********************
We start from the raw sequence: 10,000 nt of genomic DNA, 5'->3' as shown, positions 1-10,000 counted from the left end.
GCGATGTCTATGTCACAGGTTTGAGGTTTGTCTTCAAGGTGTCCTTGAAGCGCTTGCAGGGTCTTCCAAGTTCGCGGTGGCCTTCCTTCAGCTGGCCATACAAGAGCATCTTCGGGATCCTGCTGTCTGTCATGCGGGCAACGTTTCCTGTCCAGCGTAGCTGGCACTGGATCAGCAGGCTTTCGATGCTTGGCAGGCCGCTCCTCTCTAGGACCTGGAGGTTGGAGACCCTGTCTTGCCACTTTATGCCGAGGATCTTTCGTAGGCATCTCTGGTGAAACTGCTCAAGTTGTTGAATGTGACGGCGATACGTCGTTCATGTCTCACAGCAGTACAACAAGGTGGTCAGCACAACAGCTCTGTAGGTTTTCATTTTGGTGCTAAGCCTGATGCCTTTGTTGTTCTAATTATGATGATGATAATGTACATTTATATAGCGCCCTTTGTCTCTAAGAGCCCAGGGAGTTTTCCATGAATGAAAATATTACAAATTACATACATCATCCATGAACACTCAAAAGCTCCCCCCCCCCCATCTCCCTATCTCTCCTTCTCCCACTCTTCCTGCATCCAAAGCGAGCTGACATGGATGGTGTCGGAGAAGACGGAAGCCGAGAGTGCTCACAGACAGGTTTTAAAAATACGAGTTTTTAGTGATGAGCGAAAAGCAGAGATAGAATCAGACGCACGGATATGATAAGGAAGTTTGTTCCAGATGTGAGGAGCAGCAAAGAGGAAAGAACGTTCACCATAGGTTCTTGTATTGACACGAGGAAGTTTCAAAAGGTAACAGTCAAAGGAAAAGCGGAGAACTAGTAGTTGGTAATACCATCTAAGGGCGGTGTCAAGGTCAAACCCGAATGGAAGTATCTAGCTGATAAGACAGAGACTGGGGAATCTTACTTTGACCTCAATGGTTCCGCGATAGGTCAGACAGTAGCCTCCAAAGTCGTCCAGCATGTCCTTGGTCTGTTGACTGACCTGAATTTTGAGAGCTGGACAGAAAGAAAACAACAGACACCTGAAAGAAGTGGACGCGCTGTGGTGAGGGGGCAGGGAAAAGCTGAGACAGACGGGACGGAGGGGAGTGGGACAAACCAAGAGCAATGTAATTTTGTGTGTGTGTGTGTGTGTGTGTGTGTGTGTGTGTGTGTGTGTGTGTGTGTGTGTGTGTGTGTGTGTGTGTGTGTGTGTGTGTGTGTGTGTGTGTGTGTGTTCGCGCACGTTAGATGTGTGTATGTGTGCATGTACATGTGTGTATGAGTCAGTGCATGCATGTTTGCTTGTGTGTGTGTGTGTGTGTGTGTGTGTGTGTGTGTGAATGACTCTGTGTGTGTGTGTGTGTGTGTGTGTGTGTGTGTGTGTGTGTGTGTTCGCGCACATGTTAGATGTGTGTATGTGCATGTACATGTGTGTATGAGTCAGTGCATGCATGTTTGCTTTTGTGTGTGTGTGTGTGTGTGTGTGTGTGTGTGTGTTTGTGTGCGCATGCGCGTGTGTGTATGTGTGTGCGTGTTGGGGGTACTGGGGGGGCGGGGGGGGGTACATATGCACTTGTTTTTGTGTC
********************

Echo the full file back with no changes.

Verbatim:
We start from the raw sequence: 10,000 nt of genomic DNA, 5'->3' as shown, positions 1-10,000 counted from the left end.
GCGATGTCTATGTCACAGGTTTGAGGTTTGTCTTCAAGGTGTCCTTGAAGCGCTTGCAGGGTCTTCCAAGTTCGCGGTGGCCTTCCTTCAGCTGGCCATACAAGAGCATCTTCGGGATCCTGCTGTCTGTCATGCGGGCAACGTTTCCTGTCCAGCGTAGCTGGCACTGGATCAGCAGGCTTTCGATGCTTGGCAGGCCGCTCCTCTCTAGGACCTGGAGGTTGGAGACCCTGTCTTGCCACTTTATGCCGAGGATCTTTCGTAGGCATCTCTGGTGAAACTGCTCAAGTTGTTGAATGTGACGGCGATACGTCGTTCATGTCTCACAGCAGTACAACAAGGTGGTCAGCACAACAGCTCTGTAGGTTTTCATTTTGGTGCTAAGCCTGATGCCTTTGTTGTTCTAATTATGATGATGATAATGTACATTTATATAGCGCCCTTTGTCTCTAAGAGCCCAGGGAGTTTTCCATGAATGAAAATATTACAAATTACATACATCATCCATGAACACTCAAAAGCTCCCCCCCCCCCATCTCCCTATCTCTCCTTCTCCCACTCTTCCTGCATCCAAAGCGAGCTGACATGGATGGTGTCGGAGAAGACGGAAGCCGAGAGTGCTCACAGACAGGTTTTAAAAATACGAGTTTTTAGTGATGAGCGAAAAGCAGAGATAGAATCAGACGCACGGATATGATAAGGAAGTTTGTTCCAGATGTGAGGAGCAGCAAAGAGGAAAGAACGTTCACCATAGGTTCTTGTATTGACACGAGGAAGTTTCAAAAGGTAACAGTCAAAGGAAAAGCGGAGAACTAGTAGTTGGTAATACCATCTAAGGGCGGTGTCAAGGTCAAACCCGAATGGAAGTATCTAGCTGATAAGACAGAGACTGGGGAATCTTACTTTGACCTCAATGGTTCCGCGATAGGTCAGACAGTAGCCTCCAAAGTCGTCCAGCATGTCCTTGGTCTGTTGACTGACCTGAATTTTGAGAGCTGGACAGAAAGAAAACAACAGACACCTGAAAGAAGTGGACGCGCTGTGGTGAGGGGGCAGGGAAAAGCTGAGACAGACGGGACGGAGGGGAGTGGGACAAACCAAGAGCAATGTAATTTTGTGTGTGTGTGTGTGTGTGTGTGTGTGTGTGTGTGTGTGTGTGTGTGTGTGTGTGTGTGTGTGTGTGTGTGTGTGTGTGTGTGTGTGTGTGTGTGTGTGTTCGCGCACGTTAGATGTGTGTATGTGTGCATGTACATGTGTGTATGAGTCAGTGCATGCATGTTTGCTTGTGTGTGTGTGTGTGTGTGTGTGTGTGTGTGTGTGAATGACTCTGTGTGTGTGTGTGTGTGTGTGTGTGTGTGTGTGTGTGTGTGTGTTCGCGCACATGTTAGATGTGTGTATGTGCATGTACATGTGTGTATGAGTCAGTGCATGCATGTTTGCTTTTGTGTGTGTGTGTGTGTGTGTGTGTGTGTGTGTGTTTGTGTGCGCATGCGCGTGTGTGTATGTGTGTGCGTGTTGGGGGTACTGGGGGGGCGGGGGGGGGTACATATGCACTTGTTTTTGTGTC